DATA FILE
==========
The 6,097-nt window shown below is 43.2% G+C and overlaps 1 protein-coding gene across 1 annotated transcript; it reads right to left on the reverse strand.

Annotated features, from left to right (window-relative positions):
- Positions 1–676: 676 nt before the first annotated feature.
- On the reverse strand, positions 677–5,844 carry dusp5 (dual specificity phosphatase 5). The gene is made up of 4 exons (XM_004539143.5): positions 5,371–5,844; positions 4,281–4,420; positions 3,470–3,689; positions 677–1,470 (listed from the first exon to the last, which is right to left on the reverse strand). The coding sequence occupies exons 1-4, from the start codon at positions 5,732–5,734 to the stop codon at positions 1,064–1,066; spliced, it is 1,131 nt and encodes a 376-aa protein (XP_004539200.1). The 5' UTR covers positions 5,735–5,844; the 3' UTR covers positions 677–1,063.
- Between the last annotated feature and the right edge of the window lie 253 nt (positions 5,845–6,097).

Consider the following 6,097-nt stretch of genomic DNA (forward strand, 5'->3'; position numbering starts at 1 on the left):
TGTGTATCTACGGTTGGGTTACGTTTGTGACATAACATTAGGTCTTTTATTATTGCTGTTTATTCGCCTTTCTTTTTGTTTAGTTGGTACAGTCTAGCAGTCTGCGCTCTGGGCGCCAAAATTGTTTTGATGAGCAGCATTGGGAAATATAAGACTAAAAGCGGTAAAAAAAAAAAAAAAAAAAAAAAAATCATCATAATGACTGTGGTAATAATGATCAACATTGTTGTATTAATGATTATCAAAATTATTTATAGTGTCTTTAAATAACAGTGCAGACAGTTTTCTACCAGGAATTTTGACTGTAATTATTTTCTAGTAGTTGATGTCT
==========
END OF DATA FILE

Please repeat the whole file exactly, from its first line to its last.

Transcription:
The 6,097-nt window shown below is 43.2% G+C and overlaps 1 protein-coding gene across 1 annotated transcript; it reads right to left on the reverse strand.

Annotated features, from left to right (window-relative positions):
- Positions 1–676: 676 nt before the first annotated feature.
- On the reverse strand, positions 677–5,844 carry dusp5 (dual specificity phosphatase 5). The gene is made up of 4 exons (XM_004539143.5): positions 5,371–5,844; positions 4,281–4,420; positions 3,470–3,689; positions 677–1,470 (listed from the first exon to the last, which is right to left on the reverse strand). The coding sequence occupies exons 1-4, from the start codon at positions 5,732–5,734 to the stop codon at positions 1,064–1,066; spliced, it is 1,131 nt and encodes a 376-aa protein (XP_004539200.1). The 5' UTR covers positions 5,735–5,844; the 3' UTR covers positions 677–1,063.
- Between the last annotated feature and the right edge of the window lie 253 nt (positions 5,845–6,097).

Consider the following 6,097-nt stretch of genomic DNA (forward strand, 5'->3'; position numbering starts at 1 on the left):
TGTGTATCTACGGTTGGGTTACGTTTGTGACATAACATTAGGTCTTTTATTATTGCTGTTTATTCGCCTTTCTTTTTGTTTAGTTGGTACAGTCTAGCAGTCTGCGCTCTGGGCGCCAAAATTGTTTTGATGAGCAGCATTGGGAAATATAAGACTAAAAGCGGTAAAAAAAAAAAAAAAAAAAAAAAAATCATCATAATGACTGTGGTAATAATGATCAACATTGTTGTATTAATGATTATCAAAATTATTTATAGTGTCTTTAAATAACAGTGCAGACAGTTTTCTACCAGGAATTTTGACTGTAATTATTTTCTAGTAGTTGATGTCT